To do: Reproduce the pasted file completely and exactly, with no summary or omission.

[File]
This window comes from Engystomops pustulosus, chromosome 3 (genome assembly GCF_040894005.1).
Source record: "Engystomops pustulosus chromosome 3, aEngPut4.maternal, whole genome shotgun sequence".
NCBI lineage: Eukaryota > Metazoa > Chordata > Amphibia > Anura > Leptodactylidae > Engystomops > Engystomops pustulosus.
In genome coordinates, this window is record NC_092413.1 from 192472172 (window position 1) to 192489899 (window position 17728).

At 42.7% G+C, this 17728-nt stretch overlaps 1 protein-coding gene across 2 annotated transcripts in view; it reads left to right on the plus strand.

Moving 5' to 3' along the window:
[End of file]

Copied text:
This window comes from Engystomops pustulosus, chromosome 3 (genome assembly GCF_040894005.1).
Source record: "Engystomops pustulosus chromosome 3, aEngPut4.maternal, whole genome shotgun sequence".
NCBI lineage: Eukaryota > Metazoa > Chordata > Amphibia > Anura > Leptodactylidae > Engystomops > Engystomops pustulosus.
In genome coordinates, this window is record NC_092413.1 from 192472172 (window position 1) to 192489899 (window position 17728).

At 42.7% G+C, this 17728-nt stretch overlaps 1 protein-coding gene across 2 annotated transcripts in view; it reads left to right on the plus strand.

Moving 5' to 3' along the window: